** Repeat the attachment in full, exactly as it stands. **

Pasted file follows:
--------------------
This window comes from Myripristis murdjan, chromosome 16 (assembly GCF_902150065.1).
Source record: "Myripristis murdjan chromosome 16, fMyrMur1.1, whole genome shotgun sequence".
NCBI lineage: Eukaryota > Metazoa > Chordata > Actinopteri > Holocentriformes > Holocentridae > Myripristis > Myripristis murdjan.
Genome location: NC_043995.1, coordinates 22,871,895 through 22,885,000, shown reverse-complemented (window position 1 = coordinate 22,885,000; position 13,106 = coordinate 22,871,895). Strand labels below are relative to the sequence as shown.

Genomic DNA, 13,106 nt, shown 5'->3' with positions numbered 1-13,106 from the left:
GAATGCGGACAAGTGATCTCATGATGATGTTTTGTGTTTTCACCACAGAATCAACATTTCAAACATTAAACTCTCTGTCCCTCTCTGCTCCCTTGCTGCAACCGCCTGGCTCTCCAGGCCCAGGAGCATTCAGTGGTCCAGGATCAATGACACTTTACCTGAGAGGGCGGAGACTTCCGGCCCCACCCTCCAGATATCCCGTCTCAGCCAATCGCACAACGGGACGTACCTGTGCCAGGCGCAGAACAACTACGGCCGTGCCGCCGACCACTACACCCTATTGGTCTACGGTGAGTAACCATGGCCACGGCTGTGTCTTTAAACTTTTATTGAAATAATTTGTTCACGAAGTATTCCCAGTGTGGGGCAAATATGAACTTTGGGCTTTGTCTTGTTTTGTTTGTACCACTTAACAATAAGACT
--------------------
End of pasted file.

This window comes from Myripristis murdjan, chromosome 16 (assembly GCF_902150065.1).
Source record: "Myripristis murdjan chromosome 16, fMyrMur1.1, whole genome shotgun sequence".
NCBI lineage: Eukaryota > Metazoa > Chordata > Actinopteri > Holocentriformes > Holocentridae > Myripristis > Myripristis murdjan.
Genome location: NC_043995.1, coordinates 22,871,895 through 22,885,000, shown reverse-complemented (window position 1 = coordinate 22,885,000; position 13,106 = coordinate 22,871,895). Strand labels below are relative to the sequence as shown.

Genomic DNA, 13,106 nt, shown 5'->3' with positions numbered 1-13,106 from the left:
GAATGCGGACAAGTGATCTCATGATGATGTTTTGTGTTTTCACCACAGAATCAACATTTCAAACATTAAACTCTCTGTCCCTCTCTGCTCCCTTGCTGCAACCGCCTGGCTCTCCAGGCCCAGGAGCATTCAGTGGTCCAGGATCAATGACACTTTACCTGAGAGGGCGGAGACTTCCGGCCCCACCCTCCAGATATCCCGTCTCAGCCAATCGCACAACGGGACGTACCTGTGCCAGGCGCAGAACAACTACGGCCGTGCCGCCGACCACTACACCCTATTGGTCTACGGTGAGTAACCATGGCCACGGCTGTGTCTTTAAACTTTTATTGAAATAATTTGTTCACGAAGTATTCCCAGTGTGGGGCAAATATGAACTTTGGGCTTTGTCTTGTTTTGTTTGTACCACTTAACAATAAGACT